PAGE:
The Strongest Generation

“We found inventive ways to keep from starving,” the woman says. “Whatever Daddy could do to make money."

The nursing home has a big flat-screen television. And at ten in the morning, you can find white-haired women sitting in front of it, expressionless. TV blaring.

The woman to my left turns and asks, “Have you seen my daughter? I think she’s coming today.”

“Sorry, ma’am. Haven’t seen her.”

On TV: a fitness model explains the paramount importance of the perfect beach-body. This girl looks like she’s made of plastic and Spandex.

The elderly woman has no problem talking over the noise. “HEY! That girl on television looks like my daughter. Do you know if my family’s coming today?”

Fitness-girl is doing step-ups, and punching the air.

The old woman goes on, “We didn’t have time to exercise in my day. My daddy was a cotton-mill worker. We didn’t know where our next meal was coming from. By the time I’s fourteen, we’d moved twenty-one times around Alabama.”

Now the girl on TV is demonstrating how to tone buttocks by squatting on a chair. “MY BUTT,” the girl is saying, “is the most ESSENTIAL part of my being…”

The woman ignores the television. “I had a friend when I’s young, she invited me and my little brother for supper. My brother didn’t touch his food, but asked if we could take it home to share with Daddy and Mama, ’cause we were so poor. Lord, I was embarrassed.”

Television-Barbie is still squatting, talking about eating too many carbs.

“We found inventive ways to keep from starving,” the woman says. “Whatever Daddy could do to make money. Like the time we went knocking on doors asking if anyone needed repairs. One gentleman, in a fancy house, needed a window pane fixed.”

This makes the woman laugh.

“So, Daddy goes back to the cotton-mill, and steals a small pane of glass from the window. He charged the man for the glass, AND the labor. Paid for our supper.”

Barbie is jogging in place. “Your INNER-strength comes from your physical assets. If you wanna find happiness…”

The woman adds, “I ain’t never known anyone as tough as Mama and Daddy. They made do with nothing.”

The television went to commercial break.

“Oh, fiddle,” the woman says, looking at the screen. “How do I get it back? That girl on TV looks like my daughter.” She hung her head. “I miss my family.”


I know you do, and I know I’m not much of a substitute. But I’m here, now.

And I’d sure like to hear another story.


  1. Maureen - July 9, 2016 9:43 pm

    Love your compassion. And the comparisons are apt

  2. Sandra Marrar - April 17, 2017 9:26 am

    Lord have mercy! You are a good, good man.

  3. Deanna - April 17, 2017 12:58 pm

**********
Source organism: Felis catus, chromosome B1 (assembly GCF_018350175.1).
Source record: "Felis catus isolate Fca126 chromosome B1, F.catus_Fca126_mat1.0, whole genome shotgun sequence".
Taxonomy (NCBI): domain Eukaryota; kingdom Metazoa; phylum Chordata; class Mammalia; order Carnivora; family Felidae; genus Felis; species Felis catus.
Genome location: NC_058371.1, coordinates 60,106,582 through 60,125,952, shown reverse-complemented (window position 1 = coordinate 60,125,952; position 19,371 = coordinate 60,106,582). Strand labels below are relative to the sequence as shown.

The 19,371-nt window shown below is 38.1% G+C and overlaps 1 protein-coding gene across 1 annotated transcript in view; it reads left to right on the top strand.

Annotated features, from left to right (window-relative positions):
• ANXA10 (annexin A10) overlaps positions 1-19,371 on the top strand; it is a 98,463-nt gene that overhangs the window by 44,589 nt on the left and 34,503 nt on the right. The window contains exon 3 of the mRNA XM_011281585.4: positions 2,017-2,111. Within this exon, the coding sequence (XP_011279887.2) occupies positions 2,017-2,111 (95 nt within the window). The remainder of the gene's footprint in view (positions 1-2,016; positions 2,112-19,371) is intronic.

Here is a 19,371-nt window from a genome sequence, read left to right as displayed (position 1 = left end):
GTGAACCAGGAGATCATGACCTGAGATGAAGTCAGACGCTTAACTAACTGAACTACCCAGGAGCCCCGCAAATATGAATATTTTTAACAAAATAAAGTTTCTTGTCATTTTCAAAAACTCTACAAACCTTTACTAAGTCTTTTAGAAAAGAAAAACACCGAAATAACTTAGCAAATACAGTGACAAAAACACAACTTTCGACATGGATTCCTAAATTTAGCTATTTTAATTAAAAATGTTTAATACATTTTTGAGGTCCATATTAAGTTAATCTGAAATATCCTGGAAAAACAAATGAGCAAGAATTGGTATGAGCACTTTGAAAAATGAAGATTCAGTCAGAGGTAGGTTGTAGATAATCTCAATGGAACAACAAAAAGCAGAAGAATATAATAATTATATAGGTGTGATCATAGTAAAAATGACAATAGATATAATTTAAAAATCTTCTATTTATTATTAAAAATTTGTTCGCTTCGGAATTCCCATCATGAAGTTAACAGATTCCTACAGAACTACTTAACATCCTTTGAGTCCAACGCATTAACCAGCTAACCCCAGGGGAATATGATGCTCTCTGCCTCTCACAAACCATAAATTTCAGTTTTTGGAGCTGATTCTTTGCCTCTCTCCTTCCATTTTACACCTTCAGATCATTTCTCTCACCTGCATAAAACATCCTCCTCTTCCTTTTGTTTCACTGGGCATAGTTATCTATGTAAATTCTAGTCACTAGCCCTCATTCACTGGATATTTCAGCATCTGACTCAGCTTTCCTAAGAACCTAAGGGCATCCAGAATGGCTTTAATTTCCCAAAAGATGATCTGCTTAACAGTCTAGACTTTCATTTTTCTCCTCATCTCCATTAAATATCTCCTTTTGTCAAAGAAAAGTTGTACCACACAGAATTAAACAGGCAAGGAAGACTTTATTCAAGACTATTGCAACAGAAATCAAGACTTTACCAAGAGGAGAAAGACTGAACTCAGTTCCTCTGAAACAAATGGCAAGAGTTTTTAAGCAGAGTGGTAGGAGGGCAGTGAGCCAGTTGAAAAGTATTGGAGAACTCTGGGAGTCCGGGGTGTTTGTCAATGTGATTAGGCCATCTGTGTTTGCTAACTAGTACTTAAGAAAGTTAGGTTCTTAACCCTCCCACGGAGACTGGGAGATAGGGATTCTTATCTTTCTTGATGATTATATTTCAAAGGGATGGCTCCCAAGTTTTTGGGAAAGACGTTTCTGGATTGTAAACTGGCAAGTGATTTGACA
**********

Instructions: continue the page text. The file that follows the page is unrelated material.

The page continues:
Love your stories! My dad was a paper wooder in clarke co. al, and he and my mom raised 9 kids, and we always lived off the land, daddy hunted, and we always planted a garden and canned everything! We were so blessed!

    • Ann Reid - April 18, 2017 4:47 am

      Where in Clark County are you from?

  4. Buck Godwin - April 17, 2017 1:26 pm

    Those folks had a tough childhood but I’ll bet they would do it all again to get out of that hellhole of a nursing home.
    I betcha they had plenty of love to endure the pains of poverty.
    Now, nobody loves them anymore, now they are disposable.

    So, why would we want to live so long that we have to be placed in one of those institutions where nobody cares enough to come and visit and where if somebody does come, we don’t even remember it.

  5. LindaD - April 17, 2017 2:01 pm

    You were probably the best thing that happened to that little lady all day. Bless you.

  6. Barbara Lollie Davis - April 17, 2017 3:32 pm

    I enjoy your writing so much. I live in Blountstown Florida and our local paper has your column. I turn to your column before I read anything, even the headlines! Keep up the good work!!

  7. Sandra G - April 17, 2017 3:47 pm

    Ah, the flat-screen television, it’s a staple in homes for the elderly. So much time spent in front of them, blurry-eyed and lonely. So many pent-up stories to tell, and most of the time, no willing or able ears to hear.

  8. Nancy Gilbert - April 17, 2017 5:08 pm

    My Mom grew up during the Depression. There were eight girls and Grand Daddy was a sharecropper. People today don’t know what being poor is. I still cry when I remember her stories. Thank you Sean.

  9. Mindy Beavers - April 17, 2017 6:24 pm

    As a geriatric nurse, I love hearing my patients stories and being substitute family. Lot as of times they become just like family.

  10. Kathy Burgess - April 19, 2017 6:36 am

    I just want to cry for all of the really sad people in this world. Retired from 43 years as an RN. and cried with someone nearly
    everyday. Now, I work with Homeless people. You surely can feel close to people when you shed tears with them.


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